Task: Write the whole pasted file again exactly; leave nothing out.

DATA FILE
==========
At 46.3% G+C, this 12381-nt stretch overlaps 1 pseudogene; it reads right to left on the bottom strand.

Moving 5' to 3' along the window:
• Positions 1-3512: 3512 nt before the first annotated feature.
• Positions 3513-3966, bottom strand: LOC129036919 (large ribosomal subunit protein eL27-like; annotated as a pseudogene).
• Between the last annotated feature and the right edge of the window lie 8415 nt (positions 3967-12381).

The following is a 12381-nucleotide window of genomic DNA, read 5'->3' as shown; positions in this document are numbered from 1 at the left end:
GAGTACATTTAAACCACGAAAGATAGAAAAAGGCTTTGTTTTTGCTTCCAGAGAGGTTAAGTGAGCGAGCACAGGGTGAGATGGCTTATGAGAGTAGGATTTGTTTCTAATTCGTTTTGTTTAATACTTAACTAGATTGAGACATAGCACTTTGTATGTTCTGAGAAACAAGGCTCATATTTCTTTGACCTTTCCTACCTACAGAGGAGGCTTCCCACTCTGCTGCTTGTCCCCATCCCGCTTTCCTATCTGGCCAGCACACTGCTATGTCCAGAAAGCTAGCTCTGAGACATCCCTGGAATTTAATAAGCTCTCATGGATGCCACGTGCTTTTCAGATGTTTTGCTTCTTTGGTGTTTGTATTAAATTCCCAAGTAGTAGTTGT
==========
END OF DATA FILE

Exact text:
At 46.3% G+C, this 12381-nt stretch overlaps 1 pseudogene; it reads right to left on the bottom strand.

Moving 5' to 3' along the window:
• Positions 1-3512: 3512 nt before the first annotated feature.
• Positions 3513-3966, bottom strand: LOC129036919 (large ribosomal subunit protein eL27-like; annotated as a pseudogene).
• Between the last annotated feature and the right edge of the window lie 8415 nt (positions 3967-12381).

The following is a 12381-nucleotide window of genomic DNA, read 5'->3' as shown; positions in this document are numbered from 1 at the left end:
GAGTACATTTAAACCACGAAAGATAGAAAAAGGCTTTGTTTTTGCTTCCAGAGAGGTTAAGTGAGCGAGCACAGGGTGAGATGGCTTATGAGAGTAGGATTTGTTTCTAATTCGTTTTGTTTAATACTTAACTAGATTGAGACATAGCACTTTGTATGTTCTGAGAAACAAGGCTCATATTTCTTTGACCTTTCCTACCTACAGAGGAGGCTTCCCACTCTGCTGCTTGTCCCCATCCCGCTTTCCTATCTGGCCAGCACACTGCTATGTCCAGAAAGCTAGCTCTGAGACATCCCTGGAATTTAATAAGCTCTCATGGATGCCACGTGCTTTTCAGATGTTTTGCTTCTTTGGTGTTTGTATTAAATTCCCAAGTAGTAGTTGT